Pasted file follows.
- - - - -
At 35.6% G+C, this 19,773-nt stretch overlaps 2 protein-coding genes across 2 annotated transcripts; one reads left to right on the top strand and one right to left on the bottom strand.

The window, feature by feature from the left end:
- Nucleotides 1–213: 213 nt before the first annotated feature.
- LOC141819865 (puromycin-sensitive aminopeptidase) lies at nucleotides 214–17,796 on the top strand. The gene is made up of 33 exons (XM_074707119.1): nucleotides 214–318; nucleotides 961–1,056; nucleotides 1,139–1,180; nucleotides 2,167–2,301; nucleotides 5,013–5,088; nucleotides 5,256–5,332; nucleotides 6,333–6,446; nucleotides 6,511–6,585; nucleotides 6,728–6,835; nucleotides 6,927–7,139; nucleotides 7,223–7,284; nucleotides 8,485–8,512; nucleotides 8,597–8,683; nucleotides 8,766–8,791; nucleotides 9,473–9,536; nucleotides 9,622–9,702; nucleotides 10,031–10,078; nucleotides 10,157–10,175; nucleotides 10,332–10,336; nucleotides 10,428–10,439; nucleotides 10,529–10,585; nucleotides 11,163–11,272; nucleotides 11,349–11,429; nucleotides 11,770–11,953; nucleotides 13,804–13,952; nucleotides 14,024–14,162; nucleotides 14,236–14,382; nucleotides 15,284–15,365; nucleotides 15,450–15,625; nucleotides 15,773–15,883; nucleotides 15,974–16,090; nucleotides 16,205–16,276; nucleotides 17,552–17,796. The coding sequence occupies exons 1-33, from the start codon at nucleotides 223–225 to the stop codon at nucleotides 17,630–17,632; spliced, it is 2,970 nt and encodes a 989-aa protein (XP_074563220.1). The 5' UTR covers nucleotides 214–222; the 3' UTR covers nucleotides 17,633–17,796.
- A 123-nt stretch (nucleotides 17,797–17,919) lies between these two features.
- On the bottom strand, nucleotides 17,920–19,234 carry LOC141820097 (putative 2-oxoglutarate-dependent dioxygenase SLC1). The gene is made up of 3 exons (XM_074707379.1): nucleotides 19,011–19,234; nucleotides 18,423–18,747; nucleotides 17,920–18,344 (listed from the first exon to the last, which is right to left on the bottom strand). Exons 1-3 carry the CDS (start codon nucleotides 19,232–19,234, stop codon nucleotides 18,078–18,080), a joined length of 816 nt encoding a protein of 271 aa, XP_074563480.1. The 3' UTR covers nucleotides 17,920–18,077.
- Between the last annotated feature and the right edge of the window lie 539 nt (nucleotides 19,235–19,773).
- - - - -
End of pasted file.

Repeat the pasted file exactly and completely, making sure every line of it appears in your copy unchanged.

At 35.6% G+C, this 19,773-nt stretch overlaps 2 protein-coding genes across 2 annotated transcripts; one reads left to right on the top strand and one right to left on the bottom strand.

The window, feature by feature from the left end:
- Nucleotides 1–213: 213 nt before the first annotated feature.
- LOC141819865 (puromycin-sensitive aminopeptidase) lies at nucleotides 214–17,796 on the top strand. The gene is made up of 33 exons (XM_074707119.1): nucleotides 214–318; nucleotides 961–1,056; nucleotides 1,139–1,180; nucleotides 2,167–2,301; nucleotides 5,013–5,088; nucleotides 5,256–5,332; nucleotides 6,333–6,446; nucleotides 6,511–6,585; nucleotides 6,728–6,835; nucleotides 6,927–7,139; nucleotides 7,223–7,284; nucleotides 8,485–8,512; nucleotides 8,597–8,683; nucleotides 8,766–8,791; nucleotides 9,473–9,536; nucleotides 9,622–9,702; nucleotides 10,031–10,078; nucleotides 10,157–10,175; nucleotides 10,332–10,336; nucleotides 10,428–10,439; nucleotides 10,529–10,585; nucleotides 11,163–11,272; nucleotides 11,349–11,429; nucleotides 11,770–11,953; nucleotides 13,804–13,952; nucleotides 14,024–14,162; nucleotides 14,236–14,382; nucleotides 15,284–15,365; nucleotides 15,450–15,625; nucleotides 15,773–15,883; nucleotides 15,974–16,090; nucleotides 16,205–16,276; nucleotides 17,552–17,796. The coding sequence occupies exons 1-33, from the start codon at nucleotides 223–225 to the stop codon at nucleotides 17,630–17,632; spliced, it is 2,970 nt and encodes a 989-aa protein (XP_074563220.1). The 5' UTR covers nucleotides 214–222; the 3' UTR covers nucleotides 17,633–17,796.
- A 123-nt stretch (nucleotides 17,797–17,919) lies between these two features.
- On the bottom strand, nucleotides 17,920–19,234 carry LOC141820097 (putative 2-oxoglutarate-dependent dioxygenase SLC1). The gene is made up of 3 exons (XM_074707379.1): nucleotides 19,011–19,234; nucleotides 18,423–18,747; nucleotides 17,920–18,344 (listed from the first exon to the last, which is right to left on the bottom strand). Exons 1-3 carry the CDS (start codon nucleotides 19,232–19,234, stop codon nucleotides 18,078–18,080), a joined length of 816 nt encoding a protein of 271 aa, XP_074563480.1. The 3' UTR covers nucleotides 17,920–18,077.
- Between the last annotated feature and the right edge of the window lie 539 nt (nucleotides 19,235–19,773).